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Jumping the Soapbox: Top Ten Revivals Netflix Hasn’t Made Yet

The images you see in this editorial are the property of their respective owners

Considering that Netflix has already brought back Wet Hot American Summer, Bill Nye the Science Guy, Arrested Development, Full House, and even Mystery Science Theater 3000, they’re quickly turning into the streaming service equivalent of Peter Pan; collecting lost television shows and movies we don’t want to leave to the sands of time and will gladly pay $9.99 a month to keep on life support.  Now I’ve enjoyed some of the stuff that they’ve Frankensteined back into existence (the new MST3K was actually the first time the series really started to click for me), but where the heck is MY nostalgic revival!?  Yes, I was a fan of Bill Nye too, but there are so many things that they could bring back that will cause me to reflexively empty my wallet and try to shove it into my computer monitor that they haven’t even considered yet!  In fact, let’s just go ahead and name ten of them!  Now the ordering of this list is SOMEWHAT arbitrary as there are LOTS of factors to think about when trying to put these in any sort of order so it’s hard to quantify which one is more important to try and bring back than another.  How much did I like the original show or movie?  How much more can they do with the license if it was brought back?  Will Netflix even have a snowball’s chance in hell of taking this project off the license holder’s hands?  All of which I think makes this a rather interesting (if slightly convoluted) top ten list even if it seems to be somewhat random!  Let’s get started!!

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10) Jem and the Holograms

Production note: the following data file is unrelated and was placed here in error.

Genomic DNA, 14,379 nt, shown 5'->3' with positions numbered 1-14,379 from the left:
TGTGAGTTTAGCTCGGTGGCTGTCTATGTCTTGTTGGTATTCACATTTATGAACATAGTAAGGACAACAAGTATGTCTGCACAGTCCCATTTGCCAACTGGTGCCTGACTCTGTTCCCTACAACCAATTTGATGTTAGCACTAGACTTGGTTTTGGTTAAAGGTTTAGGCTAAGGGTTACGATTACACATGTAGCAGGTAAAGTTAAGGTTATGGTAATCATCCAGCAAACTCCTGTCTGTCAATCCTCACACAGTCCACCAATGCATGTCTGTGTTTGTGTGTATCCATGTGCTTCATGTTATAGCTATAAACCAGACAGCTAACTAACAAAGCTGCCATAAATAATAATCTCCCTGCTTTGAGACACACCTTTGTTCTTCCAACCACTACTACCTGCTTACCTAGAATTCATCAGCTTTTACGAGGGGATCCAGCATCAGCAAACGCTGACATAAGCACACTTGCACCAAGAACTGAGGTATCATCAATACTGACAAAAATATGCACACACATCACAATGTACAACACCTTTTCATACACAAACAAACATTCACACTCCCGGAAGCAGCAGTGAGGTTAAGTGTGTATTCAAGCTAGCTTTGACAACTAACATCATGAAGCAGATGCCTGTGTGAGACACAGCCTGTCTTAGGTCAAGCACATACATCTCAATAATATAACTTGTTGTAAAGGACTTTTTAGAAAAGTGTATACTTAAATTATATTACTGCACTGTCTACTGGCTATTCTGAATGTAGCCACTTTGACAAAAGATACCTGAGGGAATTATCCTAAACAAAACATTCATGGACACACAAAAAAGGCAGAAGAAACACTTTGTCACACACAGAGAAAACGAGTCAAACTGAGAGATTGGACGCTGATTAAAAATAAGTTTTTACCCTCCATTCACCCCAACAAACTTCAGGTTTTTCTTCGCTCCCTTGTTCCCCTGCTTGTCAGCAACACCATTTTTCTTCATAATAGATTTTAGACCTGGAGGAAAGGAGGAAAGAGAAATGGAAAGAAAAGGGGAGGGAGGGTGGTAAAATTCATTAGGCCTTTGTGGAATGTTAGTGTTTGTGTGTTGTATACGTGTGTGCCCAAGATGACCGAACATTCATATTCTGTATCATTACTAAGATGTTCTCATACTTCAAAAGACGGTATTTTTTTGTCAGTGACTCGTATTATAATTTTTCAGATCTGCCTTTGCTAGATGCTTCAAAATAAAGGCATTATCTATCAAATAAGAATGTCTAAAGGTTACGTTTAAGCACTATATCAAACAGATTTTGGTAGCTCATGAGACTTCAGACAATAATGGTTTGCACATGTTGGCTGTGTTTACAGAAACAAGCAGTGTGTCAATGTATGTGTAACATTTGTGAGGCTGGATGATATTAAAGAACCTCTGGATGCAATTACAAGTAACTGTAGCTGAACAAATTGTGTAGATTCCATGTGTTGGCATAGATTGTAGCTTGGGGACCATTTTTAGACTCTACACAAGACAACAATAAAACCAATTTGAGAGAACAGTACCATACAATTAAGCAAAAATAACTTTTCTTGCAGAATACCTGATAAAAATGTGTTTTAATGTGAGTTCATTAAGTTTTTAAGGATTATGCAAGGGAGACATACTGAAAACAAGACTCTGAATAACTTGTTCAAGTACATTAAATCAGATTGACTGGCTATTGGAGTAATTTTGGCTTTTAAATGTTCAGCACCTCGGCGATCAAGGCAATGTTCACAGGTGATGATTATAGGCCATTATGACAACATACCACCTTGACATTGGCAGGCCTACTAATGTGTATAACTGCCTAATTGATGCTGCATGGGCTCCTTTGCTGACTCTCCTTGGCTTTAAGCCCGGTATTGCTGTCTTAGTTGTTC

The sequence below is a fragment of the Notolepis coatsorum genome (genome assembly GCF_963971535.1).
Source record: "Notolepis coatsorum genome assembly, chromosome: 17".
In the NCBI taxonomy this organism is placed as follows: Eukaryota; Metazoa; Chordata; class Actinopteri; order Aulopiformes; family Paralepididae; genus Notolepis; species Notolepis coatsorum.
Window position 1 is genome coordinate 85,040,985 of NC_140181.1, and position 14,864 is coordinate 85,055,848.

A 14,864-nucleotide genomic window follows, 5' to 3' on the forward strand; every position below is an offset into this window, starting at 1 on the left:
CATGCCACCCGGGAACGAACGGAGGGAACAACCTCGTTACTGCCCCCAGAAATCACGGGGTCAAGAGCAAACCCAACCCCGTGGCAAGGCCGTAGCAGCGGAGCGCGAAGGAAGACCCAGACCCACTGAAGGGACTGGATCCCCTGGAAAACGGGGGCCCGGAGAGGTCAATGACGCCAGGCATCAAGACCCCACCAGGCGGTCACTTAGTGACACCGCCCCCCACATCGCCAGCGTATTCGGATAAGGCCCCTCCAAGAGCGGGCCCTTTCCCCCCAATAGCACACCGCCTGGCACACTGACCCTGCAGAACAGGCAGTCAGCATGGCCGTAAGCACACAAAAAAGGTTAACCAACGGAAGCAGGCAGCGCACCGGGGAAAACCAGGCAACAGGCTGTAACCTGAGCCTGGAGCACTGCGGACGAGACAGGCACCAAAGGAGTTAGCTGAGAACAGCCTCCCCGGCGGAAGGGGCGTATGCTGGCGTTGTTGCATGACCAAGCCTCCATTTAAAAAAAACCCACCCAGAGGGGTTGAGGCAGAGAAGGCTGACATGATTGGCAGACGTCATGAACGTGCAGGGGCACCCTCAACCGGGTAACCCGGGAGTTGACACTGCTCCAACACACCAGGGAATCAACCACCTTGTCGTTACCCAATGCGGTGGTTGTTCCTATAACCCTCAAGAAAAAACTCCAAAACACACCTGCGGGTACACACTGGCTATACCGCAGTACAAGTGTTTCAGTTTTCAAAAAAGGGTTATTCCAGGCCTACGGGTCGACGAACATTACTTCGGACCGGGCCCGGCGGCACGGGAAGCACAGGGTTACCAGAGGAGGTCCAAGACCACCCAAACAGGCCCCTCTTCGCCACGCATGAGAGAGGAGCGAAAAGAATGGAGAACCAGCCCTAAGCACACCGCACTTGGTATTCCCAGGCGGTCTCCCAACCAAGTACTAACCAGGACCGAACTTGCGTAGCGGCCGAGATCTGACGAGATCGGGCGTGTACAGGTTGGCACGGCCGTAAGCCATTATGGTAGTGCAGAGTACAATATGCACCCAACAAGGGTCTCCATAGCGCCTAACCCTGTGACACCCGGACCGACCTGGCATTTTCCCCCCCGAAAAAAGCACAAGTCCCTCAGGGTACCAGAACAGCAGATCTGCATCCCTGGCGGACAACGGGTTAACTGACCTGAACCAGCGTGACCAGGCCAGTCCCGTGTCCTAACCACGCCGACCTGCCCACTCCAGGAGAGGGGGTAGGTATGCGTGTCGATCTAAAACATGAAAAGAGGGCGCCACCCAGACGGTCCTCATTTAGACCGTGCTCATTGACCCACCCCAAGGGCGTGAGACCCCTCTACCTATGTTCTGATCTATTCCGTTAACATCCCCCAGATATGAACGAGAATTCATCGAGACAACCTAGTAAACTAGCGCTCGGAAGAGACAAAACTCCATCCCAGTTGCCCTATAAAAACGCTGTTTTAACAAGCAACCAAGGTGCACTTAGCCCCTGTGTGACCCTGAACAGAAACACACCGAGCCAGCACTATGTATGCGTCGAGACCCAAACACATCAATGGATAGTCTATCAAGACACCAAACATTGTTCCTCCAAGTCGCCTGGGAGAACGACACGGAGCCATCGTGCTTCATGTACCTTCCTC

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Right off the bat, let’s start with a series I’ve never even watched.  I’ve never particularly cared for Jem and the Holograms as a television series, and I CERTAINLY didn’t care for it when Hasbro and Jason Blum put out that cheap and cynical movie that had nothing with the franchise in the first place!  The reason it’s on this list is because of the IDW comic book series created by Kelly Thompson and Sophie Campbell.  Gorgeous artwork, interesting storylines, and believable updates for all the characters are just the tip of the iceberg as far as things this series manages to get right, and while there are some notable differences between the original cartoon and this comic (Jerrica doesn’t own or even co-own Starlight Music), it’s still a fantastic entry point for anyone who was interested in the premise but was turned off the extreme Late Eighties Toy Cartoon aspects of the show.  Now to be fair, Netflix’s history with exclusive animated series hasn’t been the STRONGEST part of their original content, but they seem to have a solid enough relationship with Hasbro already (pretty much all of their animated shows are on there right now) which doesn’t put this outside the realm of possibility.  If nothing else, Hasbro still hasn’t done enough to apologize for that terrible movie, so it’s the least they could do!